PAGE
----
It is possible to have bipolar disorder and live a good life

Tom Wootton, a principle investigator of the Bipolar IN Order study discussed below, asked me to share about it and how people with bipolar disorder may participate in a full online course (a savings of $399.95) that will teach them how to thrive. Tom is also the founder of Bipolar Advantage. His website states: "There are many people talking about learning to thrive in spite of having bipolar disorder. For the most part they are talking about functioning during periods of remission and hoping that the periods of mania and depression won't destroy their lives when they return. Many others are choosing to pretend that they are in a permanent remission and are unprepared for the real possibility that mania and depression will happen again. If we are to truly thrive we have to accept that we will have periods of mania and depression and find a way to thrive during them instead of only thriving during remission. Bipolar IN Order is the only program designed specifically for that purpose. … [Read more...]

Stanley Family Foundation donates $650 million to psychiatric research

A donation of $650,000 for psychiatric research is so important to those with mental illness and their families and friends that I had to share this complete article from yesterday's "New York Times." My son Paul was struck with his first manic break when he was a senior in college in New York at age 21. He believed that people were poisoning his food, drinks, and cigarettes and were lurking in doorways out to get him and his girlfriend. He also became freaked by the constant sirens going off in the city. He was prescribed lithium during his first hospital stay, but he didn't stay on it consistently - he felt it interfered with his creative abilities (he was a jazz musician) - and unfortunately that was his downfall. After seven years of alternating manic and depressive behavior and many hospitalizations, he killed himself. You can read his story in my memoir, Leaving the Hall Light On: A Mother's Memoir of Living with Her Son's Bipolar Disorder and Surviving His S … [Read more...]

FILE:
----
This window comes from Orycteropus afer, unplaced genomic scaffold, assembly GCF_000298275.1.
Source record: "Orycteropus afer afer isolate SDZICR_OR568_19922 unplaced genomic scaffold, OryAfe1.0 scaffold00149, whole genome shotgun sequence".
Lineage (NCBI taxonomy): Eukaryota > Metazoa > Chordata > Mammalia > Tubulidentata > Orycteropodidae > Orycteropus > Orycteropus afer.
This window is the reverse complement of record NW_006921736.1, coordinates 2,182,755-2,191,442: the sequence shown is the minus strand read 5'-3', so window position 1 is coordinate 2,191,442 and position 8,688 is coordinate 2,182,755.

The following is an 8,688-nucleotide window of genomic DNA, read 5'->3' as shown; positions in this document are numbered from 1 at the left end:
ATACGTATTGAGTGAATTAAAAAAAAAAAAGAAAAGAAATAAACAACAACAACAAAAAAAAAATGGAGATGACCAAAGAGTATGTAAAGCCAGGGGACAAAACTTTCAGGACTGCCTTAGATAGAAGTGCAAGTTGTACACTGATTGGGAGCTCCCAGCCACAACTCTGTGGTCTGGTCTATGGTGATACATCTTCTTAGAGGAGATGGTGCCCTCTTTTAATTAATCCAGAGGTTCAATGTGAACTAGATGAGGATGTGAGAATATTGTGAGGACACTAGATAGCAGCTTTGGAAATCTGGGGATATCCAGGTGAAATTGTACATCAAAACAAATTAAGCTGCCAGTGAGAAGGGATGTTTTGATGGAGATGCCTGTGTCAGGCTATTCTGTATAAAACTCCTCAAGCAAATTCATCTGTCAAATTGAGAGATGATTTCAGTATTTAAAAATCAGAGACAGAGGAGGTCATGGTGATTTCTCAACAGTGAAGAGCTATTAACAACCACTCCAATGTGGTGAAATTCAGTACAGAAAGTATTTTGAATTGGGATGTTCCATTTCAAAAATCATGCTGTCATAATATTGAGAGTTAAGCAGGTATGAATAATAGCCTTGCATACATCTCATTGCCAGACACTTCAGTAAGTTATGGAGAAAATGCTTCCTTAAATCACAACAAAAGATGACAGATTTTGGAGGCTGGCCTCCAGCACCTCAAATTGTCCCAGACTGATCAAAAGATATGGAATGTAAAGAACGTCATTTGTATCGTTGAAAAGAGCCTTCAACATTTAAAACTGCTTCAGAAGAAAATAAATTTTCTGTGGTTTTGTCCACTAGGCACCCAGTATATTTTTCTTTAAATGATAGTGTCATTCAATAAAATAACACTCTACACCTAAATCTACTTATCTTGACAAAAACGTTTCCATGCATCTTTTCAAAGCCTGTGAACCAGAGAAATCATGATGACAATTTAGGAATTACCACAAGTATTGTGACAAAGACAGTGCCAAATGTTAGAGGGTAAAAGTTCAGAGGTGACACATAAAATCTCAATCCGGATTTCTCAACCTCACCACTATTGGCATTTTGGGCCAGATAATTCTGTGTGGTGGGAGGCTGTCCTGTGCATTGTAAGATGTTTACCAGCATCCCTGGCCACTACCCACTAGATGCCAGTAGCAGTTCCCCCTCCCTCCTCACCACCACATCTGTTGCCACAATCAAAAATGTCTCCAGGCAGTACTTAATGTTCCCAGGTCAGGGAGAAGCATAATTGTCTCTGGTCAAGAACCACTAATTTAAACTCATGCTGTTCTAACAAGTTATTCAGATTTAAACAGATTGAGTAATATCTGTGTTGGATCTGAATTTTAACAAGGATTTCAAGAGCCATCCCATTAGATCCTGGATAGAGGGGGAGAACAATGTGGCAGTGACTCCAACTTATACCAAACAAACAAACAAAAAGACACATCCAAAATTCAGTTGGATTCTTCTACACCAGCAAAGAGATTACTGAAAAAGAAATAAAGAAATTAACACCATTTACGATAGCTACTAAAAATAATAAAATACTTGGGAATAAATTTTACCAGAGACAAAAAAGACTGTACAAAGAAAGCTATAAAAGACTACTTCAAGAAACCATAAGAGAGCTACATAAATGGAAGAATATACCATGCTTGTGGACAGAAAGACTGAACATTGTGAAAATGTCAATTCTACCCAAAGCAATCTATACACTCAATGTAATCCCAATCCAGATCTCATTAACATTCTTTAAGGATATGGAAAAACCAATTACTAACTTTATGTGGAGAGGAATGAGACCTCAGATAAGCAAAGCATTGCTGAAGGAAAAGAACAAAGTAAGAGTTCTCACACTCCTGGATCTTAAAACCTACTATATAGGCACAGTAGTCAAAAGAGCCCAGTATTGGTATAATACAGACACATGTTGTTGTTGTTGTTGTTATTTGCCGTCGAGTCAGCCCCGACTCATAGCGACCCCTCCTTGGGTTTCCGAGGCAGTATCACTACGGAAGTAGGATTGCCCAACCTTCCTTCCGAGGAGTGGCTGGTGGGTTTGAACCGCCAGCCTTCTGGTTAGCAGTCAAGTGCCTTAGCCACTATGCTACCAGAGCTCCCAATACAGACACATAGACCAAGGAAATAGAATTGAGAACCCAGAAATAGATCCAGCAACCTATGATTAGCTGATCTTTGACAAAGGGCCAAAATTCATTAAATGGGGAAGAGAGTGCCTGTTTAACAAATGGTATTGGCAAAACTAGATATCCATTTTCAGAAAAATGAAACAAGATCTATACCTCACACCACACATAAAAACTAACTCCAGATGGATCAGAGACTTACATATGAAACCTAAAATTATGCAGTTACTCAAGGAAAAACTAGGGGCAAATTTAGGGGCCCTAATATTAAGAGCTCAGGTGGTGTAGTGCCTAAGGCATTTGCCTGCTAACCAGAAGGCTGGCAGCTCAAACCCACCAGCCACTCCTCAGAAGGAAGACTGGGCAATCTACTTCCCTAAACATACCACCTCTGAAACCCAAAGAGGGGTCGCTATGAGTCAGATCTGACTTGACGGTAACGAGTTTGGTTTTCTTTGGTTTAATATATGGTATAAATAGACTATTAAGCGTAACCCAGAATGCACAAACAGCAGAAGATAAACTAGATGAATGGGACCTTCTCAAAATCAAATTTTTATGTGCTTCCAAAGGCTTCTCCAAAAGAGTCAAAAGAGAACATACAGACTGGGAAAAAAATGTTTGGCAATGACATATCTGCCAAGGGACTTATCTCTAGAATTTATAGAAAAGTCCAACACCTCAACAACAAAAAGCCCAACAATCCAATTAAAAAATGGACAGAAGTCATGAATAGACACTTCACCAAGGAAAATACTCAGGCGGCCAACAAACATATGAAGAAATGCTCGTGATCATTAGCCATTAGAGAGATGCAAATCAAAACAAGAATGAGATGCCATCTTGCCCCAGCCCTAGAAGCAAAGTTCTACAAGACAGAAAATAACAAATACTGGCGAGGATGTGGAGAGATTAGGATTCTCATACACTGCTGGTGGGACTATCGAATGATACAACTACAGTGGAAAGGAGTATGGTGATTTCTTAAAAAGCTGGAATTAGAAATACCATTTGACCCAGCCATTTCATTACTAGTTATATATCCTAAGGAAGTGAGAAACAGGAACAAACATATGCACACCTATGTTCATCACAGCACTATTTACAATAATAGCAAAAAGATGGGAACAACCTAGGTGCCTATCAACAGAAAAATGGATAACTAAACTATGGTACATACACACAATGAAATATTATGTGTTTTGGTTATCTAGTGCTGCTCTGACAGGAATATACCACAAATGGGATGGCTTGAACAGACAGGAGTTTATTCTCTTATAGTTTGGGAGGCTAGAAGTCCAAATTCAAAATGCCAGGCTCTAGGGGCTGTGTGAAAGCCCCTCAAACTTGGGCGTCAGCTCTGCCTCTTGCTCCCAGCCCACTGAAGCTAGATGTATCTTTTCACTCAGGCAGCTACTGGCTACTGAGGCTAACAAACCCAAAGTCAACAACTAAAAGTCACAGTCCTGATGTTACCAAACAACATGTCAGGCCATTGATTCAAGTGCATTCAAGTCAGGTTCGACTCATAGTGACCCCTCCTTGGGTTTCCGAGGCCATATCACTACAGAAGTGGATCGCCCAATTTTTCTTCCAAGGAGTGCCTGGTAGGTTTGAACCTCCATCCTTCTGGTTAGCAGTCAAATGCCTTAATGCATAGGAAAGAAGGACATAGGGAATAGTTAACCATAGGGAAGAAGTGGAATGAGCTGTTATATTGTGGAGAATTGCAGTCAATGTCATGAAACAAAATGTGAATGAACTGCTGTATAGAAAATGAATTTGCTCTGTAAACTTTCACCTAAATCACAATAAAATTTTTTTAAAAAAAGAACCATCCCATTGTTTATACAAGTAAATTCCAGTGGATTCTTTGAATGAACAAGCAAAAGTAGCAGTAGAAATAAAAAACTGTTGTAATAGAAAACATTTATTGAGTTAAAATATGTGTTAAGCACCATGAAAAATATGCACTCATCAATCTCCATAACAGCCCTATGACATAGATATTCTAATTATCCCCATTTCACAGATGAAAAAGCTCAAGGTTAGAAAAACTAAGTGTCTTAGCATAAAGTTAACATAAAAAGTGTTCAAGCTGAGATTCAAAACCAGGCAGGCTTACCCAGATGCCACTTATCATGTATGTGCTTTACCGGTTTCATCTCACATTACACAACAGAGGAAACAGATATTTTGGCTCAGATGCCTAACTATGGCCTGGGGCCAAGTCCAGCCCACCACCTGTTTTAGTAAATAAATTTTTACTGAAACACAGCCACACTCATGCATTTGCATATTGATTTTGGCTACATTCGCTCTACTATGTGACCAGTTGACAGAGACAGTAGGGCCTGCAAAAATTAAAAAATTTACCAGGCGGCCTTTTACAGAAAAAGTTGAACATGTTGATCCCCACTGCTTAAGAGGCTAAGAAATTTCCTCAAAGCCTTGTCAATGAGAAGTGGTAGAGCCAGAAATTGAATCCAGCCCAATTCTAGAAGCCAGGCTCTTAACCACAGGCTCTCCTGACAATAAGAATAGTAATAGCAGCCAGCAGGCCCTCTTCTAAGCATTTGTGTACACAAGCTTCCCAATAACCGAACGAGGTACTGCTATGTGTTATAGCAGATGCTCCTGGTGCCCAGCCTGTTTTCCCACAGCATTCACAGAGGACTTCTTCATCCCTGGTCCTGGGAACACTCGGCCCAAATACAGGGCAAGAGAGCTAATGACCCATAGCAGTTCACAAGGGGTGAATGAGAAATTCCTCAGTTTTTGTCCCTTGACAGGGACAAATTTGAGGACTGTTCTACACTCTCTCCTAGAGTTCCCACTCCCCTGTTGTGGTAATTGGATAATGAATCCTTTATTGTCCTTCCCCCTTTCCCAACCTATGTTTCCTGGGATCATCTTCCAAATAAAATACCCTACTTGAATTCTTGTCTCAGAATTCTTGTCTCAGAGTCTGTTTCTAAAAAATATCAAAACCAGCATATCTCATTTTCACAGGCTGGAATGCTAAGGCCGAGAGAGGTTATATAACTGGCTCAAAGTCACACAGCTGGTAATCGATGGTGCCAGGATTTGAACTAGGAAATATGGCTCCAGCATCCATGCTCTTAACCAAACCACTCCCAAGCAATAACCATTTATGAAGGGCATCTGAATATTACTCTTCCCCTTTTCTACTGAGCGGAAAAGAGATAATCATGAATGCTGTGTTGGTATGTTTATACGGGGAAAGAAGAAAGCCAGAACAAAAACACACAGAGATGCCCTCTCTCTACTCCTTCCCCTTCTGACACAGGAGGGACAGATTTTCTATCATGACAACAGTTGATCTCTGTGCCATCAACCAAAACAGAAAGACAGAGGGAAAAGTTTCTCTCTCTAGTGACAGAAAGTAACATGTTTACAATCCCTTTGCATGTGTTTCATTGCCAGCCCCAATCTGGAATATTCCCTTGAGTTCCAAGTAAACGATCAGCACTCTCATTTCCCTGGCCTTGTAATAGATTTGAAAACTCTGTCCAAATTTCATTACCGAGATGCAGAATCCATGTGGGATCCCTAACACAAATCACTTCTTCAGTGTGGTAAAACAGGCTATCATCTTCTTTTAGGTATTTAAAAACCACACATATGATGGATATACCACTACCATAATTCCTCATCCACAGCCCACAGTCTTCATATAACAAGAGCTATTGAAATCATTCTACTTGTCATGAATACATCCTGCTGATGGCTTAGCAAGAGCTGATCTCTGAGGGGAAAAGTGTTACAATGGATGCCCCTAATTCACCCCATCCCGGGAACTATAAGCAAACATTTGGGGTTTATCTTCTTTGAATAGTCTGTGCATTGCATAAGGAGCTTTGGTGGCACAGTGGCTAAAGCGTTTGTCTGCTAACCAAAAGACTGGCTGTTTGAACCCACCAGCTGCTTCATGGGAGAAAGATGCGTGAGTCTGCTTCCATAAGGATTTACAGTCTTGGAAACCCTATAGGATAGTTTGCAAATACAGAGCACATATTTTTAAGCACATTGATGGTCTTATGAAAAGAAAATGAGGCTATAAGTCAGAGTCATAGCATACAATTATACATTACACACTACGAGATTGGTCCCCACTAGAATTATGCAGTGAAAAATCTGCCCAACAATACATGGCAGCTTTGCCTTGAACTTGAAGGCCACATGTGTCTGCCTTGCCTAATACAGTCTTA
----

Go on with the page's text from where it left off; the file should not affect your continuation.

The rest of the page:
Presenting Laura Dennis, author of Adopted Reality

With raw honesty and thoughtful reflection, Laura Dennis crafts a stunning psychological thriller in her true-life memoir, Adopted Reality. She weaves in three major life events adoption, reunion with her birth mother, and a bipolar episode following the 9/11 terror attacks where her beloved Uncle Tom died in the Twin Towers and she believes she was responsible for his death, writes reviewer Kathy Pooler. And most amazing is that it took Dennis only six months to write and publish her thriller of a story. I was especially interested in Dennis' writing about her manic episode because it rang true of what I remember about my son's bipolar disorder. My questions have mostly to do with that aspect of Dennis' story rather than her adoption and reconnection with her birth mother. I'm so glad that Laura Dennis accepted my invitation to join me for a Q&A here on Choices. Madeline: I am so impressed with the way you have managed your manic and depressive states and with the clarity … [Read more...]

Some history

Paul had his first mental break in March of 1993 while he was in his senior year at the New School in NYC. After an unsuccessful attempt to get him home and hospitalized, we went to New York to get him in treatment there. We encountered a huge snow storm almost as soon as we got there, but that storm was small compared to what Paul's breakdown meant to him and our family. Blizzard in B It is mid March, 1993, and a bitter blizzard blows in. Some predict the century's biggest. Flakes of snow swirl in gusts to the sidewalk. Cold slaps our cheeks pushes through our clothes as we cling to each other, walk through the cavern at the feet of New York's skyscrapers. The sirens set our teeth chattering as impatient cabbies honk, inch their way up the streets. Yet, we trudge forward uncertain of what we will discover when we arrive. A more foreboding blizzard, perhaps, blows through our boy's broken brain. … [Read more...]

I knew nothing

I thought I understood what was going on in Paul's head during his manic breaks. But, really I knew nothing -- and neither did his doctors. The more I read about this terrible mental disease, the more I realize how little is really known about it -- even now. Even so, I tried to describe it in this poem. Mania Intoxicated, euphoric. exhilarated, with visions of power without bounds, Paul is like Superman. He climbs, he circles, he races, floats above reality. Then he sees demons lurking in alleyways, imaginary Mafiosi poisoning his drinks and cigarettes and the world's water supply. He is left to wander, pace, click, re-click door latches as he goes in and out. He babbles unintelligibly, imperceptibly. The voices he hears echo like violins ever louder, faster, discordant until a cacophony of drumbeats and a tintinnabulation of scraping symbols pound his brain. There is no escape, no way out. He looks for an exit where only one exists. (For a more … [Read more...]